Forex performance seen staying relatively stable

2023-06-09 08:13:39China Daily Editor : Li Yan ECNS App Download

China's foreign exchange market is expected to maintain a relatively stable performance as the economy remains on an uptrend while the U.S. dollar's strength may not be sustainable, the head of the country's top foreign exchange regulator said on Thursday.

Pan Gongsheng, head of the State Administration of Foreign Exchange, said fluctuations in the renminbi exchange rate since mid-April were mainly attributable to a stronger dollar and a "not yet solid "foundation of China's economic recovery.

"But the operation of China's foreign exchange market has remained generally stable, with relatively stable exchange rate expectations and cross-border capital flows," said Pan, who is also deputy governor of the People's Bank of China, the country's central bank.

"Looking ahead, China's economy, in general, will remain on a stable, upward track, whereas some market institutions predict that the U.S. economy may face a mild recession. Meanwhile, as the U.S. Federal Reserve is close to the end of its interest rate hikes, it is unlikely that the dollar will continuously strengthen," Pan said.

These factors will help the country's foreign exchange market maintain its stability, Pan said while addressing the 14th Lujiazui Forum 2023, adding that renminbi-denominated assets provide competitive real interest rates and a good means of value preservation.

China's real interest rate — measured by the difference between the yield of China's two-year government bonds and the growth of the core consumer price index — stands at roughly at 1.7 percent, on par with the United States and far higher than Germany and Japan, he added.

Pan's remarks came after the central parity rate of the onshore renminbi against the dollar had weakened by about 3.7 percent since April to 7.1280 on Thursday, breaching the 7-per-dollar level in May.

Over the same period, the U.S. dollar Index, which gauges the greenback's value relative to a basket of currencies, rose by 1.3 percent to about 103.94 on Thursday, according to market tracker Wind Info.

Ye Yindan, a researcher at the Bank of China Research Institute, said the depreciation pressure on the renminbi will gradually ease, with the yuan likely to appreciate against the greenback in the second half of the year.

"The policy signal of (maintaining foreign exchange market stability) is clear. There are still plenty of policy options in reserve," Ye said, adding that regulators are expected to correct pro-cyclical and one-way market behaviors when necessary.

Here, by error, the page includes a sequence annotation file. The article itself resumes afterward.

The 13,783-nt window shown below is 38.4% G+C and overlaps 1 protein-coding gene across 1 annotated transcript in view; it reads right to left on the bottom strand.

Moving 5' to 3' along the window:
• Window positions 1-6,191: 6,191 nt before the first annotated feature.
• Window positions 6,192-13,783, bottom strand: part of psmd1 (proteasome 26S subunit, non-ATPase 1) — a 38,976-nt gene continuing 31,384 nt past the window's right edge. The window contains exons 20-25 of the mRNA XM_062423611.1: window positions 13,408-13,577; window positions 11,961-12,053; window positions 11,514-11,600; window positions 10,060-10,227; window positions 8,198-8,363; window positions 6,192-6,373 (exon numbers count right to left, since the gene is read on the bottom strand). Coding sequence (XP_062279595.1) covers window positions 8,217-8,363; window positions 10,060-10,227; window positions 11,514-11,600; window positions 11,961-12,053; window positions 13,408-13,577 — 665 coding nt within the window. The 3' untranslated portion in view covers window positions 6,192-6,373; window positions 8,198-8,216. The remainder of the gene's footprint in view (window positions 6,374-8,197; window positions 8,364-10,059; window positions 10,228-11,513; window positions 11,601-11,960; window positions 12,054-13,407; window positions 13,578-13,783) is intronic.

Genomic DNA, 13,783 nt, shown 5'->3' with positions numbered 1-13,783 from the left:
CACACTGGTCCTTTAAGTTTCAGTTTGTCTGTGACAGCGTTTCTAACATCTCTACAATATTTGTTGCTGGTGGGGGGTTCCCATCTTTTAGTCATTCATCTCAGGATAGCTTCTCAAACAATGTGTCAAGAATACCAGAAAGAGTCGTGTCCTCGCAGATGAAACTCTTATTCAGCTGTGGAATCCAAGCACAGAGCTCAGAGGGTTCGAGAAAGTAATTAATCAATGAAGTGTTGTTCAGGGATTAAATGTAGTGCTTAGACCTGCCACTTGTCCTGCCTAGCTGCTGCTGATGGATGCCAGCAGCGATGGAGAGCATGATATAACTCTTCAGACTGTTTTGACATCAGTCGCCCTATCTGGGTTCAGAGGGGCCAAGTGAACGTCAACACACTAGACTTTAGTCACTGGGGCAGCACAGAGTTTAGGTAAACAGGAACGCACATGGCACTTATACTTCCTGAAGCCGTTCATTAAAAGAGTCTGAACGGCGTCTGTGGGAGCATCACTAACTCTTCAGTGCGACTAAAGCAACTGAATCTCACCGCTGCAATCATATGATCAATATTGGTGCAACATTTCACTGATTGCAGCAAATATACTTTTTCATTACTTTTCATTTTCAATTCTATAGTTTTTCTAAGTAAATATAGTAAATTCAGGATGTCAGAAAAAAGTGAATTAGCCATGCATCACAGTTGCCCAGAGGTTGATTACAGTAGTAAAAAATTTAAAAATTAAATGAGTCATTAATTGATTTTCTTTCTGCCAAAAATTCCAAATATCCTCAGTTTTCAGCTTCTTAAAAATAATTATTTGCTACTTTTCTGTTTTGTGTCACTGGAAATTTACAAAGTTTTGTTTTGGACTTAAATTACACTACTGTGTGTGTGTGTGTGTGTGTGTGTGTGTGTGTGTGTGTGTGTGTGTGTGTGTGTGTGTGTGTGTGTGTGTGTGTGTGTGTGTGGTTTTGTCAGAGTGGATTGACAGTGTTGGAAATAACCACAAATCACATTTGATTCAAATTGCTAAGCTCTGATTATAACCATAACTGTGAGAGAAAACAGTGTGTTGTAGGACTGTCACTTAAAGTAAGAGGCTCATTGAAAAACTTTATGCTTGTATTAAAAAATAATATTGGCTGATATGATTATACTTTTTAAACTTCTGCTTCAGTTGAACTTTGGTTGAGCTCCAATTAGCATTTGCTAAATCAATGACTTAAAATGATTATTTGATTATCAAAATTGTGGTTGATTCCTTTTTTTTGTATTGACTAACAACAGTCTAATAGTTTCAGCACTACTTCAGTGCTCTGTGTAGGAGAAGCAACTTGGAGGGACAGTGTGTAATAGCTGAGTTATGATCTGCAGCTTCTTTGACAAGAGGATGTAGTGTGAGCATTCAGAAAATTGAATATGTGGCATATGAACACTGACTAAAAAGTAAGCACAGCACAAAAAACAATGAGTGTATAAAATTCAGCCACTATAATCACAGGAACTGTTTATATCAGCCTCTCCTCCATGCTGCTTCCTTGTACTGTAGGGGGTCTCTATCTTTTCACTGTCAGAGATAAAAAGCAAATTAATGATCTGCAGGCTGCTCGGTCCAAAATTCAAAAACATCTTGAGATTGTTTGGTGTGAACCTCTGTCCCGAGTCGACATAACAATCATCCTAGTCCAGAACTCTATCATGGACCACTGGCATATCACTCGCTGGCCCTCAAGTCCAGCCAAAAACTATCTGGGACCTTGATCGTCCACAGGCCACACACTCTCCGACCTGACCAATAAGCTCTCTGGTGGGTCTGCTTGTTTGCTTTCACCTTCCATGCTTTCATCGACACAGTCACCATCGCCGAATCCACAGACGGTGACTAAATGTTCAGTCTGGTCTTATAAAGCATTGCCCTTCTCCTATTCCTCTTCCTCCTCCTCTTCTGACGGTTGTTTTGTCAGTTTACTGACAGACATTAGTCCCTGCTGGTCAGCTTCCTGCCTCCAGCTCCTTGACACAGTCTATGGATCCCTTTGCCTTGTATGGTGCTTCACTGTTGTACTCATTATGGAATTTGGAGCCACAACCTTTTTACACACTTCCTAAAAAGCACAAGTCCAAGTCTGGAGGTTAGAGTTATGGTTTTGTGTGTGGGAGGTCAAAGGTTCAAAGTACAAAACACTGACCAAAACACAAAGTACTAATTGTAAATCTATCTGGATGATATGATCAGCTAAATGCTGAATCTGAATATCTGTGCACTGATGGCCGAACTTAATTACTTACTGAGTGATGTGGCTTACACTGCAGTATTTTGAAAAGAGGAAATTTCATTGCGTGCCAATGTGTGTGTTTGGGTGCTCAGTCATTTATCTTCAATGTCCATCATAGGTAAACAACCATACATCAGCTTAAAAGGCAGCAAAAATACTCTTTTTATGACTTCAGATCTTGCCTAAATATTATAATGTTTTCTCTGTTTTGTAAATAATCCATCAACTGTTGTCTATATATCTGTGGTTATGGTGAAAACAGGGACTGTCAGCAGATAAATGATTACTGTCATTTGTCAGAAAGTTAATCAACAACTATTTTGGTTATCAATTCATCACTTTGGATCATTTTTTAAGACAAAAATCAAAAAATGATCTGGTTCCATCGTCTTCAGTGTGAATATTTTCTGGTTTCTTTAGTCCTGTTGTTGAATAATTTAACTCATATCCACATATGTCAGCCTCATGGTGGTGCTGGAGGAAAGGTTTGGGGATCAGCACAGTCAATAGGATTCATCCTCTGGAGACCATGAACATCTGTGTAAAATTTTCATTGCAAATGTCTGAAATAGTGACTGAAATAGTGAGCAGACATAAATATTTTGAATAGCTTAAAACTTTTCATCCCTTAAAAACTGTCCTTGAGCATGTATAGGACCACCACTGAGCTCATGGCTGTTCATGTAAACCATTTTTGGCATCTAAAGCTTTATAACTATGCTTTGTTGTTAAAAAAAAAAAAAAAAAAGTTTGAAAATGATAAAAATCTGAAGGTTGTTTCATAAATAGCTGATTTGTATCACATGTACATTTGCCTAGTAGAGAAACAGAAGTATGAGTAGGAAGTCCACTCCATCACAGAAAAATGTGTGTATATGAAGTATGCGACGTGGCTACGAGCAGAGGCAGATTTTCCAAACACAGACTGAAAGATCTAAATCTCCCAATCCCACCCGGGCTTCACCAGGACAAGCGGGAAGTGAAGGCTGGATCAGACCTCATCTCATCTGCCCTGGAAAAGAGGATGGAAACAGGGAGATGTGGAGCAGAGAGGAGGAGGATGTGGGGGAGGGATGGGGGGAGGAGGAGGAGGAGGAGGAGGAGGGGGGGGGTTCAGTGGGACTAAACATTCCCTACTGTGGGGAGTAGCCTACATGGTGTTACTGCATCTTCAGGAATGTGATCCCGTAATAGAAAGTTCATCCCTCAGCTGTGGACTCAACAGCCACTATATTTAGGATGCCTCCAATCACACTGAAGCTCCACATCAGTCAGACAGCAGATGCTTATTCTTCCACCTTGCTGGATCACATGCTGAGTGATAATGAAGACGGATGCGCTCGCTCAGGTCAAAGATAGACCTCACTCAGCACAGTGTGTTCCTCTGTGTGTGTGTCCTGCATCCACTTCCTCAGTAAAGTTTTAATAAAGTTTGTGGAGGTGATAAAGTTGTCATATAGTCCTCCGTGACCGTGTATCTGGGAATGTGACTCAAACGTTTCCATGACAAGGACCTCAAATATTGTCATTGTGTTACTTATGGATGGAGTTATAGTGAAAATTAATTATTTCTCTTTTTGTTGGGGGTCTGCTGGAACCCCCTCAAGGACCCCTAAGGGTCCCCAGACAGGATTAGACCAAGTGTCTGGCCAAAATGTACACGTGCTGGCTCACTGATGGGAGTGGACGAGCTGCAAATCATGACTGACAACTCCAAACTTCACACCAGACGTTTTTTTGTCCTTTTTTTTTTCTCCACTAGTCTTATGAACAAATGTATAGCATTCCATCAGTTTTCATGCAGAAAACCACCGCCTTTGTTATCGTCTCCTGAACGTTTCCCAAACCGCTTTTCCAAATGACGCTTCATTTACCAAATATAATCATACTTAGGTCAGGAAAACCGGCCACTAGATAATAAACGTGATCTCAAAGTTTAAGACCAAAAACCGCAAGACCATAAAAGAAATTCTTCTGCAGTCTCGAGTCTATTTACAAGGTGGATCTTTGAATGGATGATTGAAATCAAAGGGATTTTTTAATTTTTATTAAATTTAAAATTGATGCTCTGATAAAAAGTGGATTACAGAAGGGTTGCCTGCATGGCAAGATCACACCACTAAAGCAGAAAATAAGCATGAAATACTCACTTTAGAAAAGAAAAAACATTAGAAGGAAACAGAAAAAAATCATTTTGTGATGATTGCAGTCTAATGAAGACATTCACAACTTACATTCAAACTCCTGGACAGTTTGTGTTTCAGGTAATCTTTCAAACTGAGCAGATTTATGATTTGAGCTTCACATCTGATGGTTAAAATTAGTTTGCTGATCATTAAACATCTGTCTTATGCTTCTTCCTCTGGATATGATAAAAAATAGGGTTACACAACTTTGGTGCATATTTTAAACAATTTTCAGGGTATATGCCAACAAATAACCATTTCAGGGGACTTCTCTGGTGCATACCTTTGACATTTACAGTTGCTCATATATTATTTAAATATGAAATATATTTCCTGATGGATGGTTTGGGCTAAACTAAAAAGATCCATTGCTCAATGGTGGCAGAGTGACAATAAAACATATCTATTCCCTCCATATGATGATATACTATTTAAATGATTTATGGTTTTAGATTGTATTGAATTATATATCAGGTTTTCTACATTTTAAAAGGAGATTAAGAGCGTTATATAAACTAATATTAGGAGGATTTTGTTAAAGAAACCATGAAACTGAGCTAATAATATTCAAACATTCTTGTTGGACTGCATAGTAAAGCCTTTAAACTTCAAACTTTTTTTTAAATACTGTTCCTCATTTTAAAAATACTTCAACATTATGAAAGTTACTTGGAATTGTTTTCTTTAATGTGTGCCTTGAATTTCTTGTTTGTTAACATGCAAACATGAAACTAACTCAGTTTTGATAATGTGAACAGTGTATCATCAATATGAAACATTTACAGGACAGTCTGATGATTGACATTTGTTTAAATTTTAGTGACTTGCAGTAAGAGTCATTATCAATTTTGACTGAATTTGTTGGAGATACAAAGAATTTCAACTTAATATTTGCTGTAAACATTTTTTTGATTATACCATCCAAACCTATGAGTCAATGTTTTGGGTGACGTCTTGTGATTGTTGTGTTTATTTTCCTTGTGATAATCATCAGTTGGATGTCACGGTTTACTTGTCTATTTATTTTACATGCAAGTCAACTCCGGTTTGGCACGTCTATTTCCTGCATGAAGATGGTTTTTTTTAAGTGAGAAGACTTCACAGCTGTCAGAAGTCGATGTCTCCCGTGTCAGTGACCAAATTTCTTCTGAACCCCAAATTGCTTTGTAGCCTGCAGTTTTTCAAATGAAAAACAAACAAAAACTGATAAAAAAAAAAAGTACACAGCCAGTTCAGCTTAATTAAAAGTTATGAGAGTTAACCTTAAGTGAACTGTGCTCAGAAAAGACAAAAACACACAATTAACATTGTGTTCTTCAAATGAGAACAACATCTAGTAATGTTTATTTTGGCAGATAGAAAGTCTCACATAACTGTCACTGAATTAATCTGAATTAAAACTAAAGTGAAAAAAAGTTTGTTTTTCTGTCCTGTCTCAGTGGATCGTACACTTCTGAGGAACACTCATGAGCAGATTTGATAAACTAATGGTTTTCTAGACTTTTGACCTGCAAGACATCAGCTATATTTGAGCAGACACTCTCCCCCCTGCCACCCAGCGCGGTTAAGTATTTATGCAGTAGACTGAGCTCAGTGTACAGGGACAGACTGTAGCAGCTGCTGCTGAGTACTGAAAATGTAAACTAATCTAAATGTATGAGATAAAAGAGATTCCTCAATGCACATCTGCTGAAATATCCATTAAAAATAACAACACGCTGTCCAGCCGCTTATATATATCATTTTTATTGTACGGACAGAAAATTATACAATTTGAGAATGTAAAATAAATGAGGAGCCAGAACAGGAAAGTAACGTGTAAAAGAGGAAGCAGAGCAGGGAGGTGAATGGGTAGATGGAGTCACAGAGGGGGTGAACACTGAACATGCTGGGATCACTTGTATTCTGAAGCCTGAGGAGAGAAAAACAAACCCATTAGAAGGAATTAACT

Echoing Pan's view, Ye said a weakening U.S. economy and the fading impact of the Fed's rate hikes will weigh on the dollar and the state of China's economic recovery may gain a firmer footing.

Seen as the latest effort to encourage economic recovery, China's large State-owned banks cut the interest rates of demand deposits by 5 basis points to 0.2 percent while cutting the rates of two-year, three-year and five-year time deposit rates by 10 or 15 basis points.

Experts said the move will help stabilize the profit margin of banks and potentially lead to lower loan interest rates, therefore encouraging more investment and consumption. Yet, it also raised discussions of whether easing interest rates will widen the U.S.-China interest rate difference, stimulate capital outflows and put pressure on the renminbi.

"It should be noted that exchange rates mainly hinge on economic fundamentals," said Lou Feipeng, a researcher at the Postal Savings Bank of China.

"Lowering deposit rates can help reduce banks' liability costs, enhance their ability to support the real economy and promote a decrease in financing costs for the real economy. This, in turn, can contribute to a more sustained economic recovery and provide support for the renminbi exchange rate," Lou said.

He added that the possibility for reductions in the loan prime rates, China's benchmark lending rates, has increased thanks to the deposit rate cuts.


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